Spirit Box: Why did you take on the Spirit Box as your project?
Jacob, Student Spirit Box Manager: I thought it would be cool to run a business and the Spirit Box was getting a lot of attention since it was new to our school.
Spirit Box: What is your transition plan for next year since you’ll be graduating?
Jacob, Student Spirit Box Manager: We’re still working through the details, but we’re planning on implementing an entrepreneurship incubator called THRIVE. It would meet off campus 3 hours per day will help support. We’re hoping it will be more of a team effort to manage it next year, rather than one manager.
Spirit Box: What does an ideal Spirit Box dream-team look like?
Jacob, Student Spirit Box Manager: No more than 7 students, preferably that each think differently and different skillsets. Ideally, there would be one manager overseeing a team of five. The other team members will help find products, handle product pricing, help promote it (writer, designer) and package and stock inventory. The pros to having a singular manager means they would have an understanding of the big picture, oversee the project and know what is going on.
Spirit Box: What’s your advisor’s role?
Jacob, Student Spirit Box Manager: Our advisor is very supportive of new ideas. She’s always like, “let’s do it!”
Spirit Box: Have you taken the Spirit Box to DECA competition?
Jacob, Student Spirit Box Manager: Yes, we were first in district last year. There were three other Spirit Box presentations in Missouri and one of the other teams won. If you do it right, the DECA competition advisors love to see profit earned and what the students have learned. Not very many of the contestants have real-life businesses to present.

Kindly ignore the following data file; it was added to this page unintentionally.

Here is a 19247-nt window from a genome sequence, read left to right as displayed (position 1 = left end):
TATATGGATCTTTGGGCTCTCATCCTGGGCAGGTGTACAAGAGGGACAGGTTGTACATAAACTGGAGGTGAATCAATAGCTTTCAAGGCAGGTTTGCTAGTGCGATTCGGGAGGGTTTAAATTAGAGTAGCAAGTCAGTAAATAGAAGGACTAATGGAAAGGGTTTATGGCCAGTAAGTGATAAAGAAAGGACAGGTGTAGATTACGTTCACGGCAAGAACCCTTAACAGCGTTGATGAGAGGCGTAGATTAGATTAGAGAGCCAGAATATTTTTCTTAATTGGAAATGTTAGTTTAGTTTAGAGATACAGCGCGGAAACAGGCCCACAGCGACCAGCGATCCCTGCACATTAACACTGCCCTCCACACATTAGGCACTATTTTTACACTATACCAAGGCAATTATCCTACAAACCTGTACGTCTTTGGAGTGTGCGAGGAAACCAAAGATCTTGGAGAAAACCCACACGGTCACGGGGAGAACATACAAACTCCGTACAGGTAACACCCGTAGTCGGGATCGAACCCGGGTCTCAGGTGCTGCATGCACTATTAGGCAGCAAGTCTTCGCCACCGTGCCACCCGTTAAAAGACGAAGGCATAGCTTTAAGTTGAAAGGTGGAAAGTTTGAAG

Spirit Box: How did you fund the Spirit Box program, and how do you plan to fund it in the future?
Jacob, Student Spirit Box Manager: We sold school branded hats initially then we started hosting 5-6 events per year to help raise additional funds. Events like: Mr. Webster Beauty Pageant ($2000+), Breakfast with Santa and our Marketing class pricing project ($1,200 in February alone).
Spirit Box: What advice would you give other schools running a Spirit Box?
Jacob, Student Spirit Box Manager: It's really easy to let the machine run down. Consistently stock it and plan accordingly. Check dollar coin levels and make sure inventory is stocked or your customers will quickly learn they cannot rely on it and that’s a bad customer experience that will quickly hurt sales. Pick a responsible group of students who will follow through: respond to emails, make time to plan, stock and managing it as a business. Some students don’t want the responsibility of it. It is important to find balance and remember you don’t have to be the only student taking it on.
Spirit Box: What would you tell others who might be considering a Spirit Box? Would you recommend the Spirit Box to other advisors?
Jacob, Student Spirit Box Manager: It’s a great experience where you’ll get the opportunity to really understand what it’s like to run a business–see what it’s like and what’s important. You learn how to deal with customers, how to budget, and how to manage inventory. There are times when it’s not easy and times when you do mess up, but overcoming those mistakes are important and you’ll learn from them.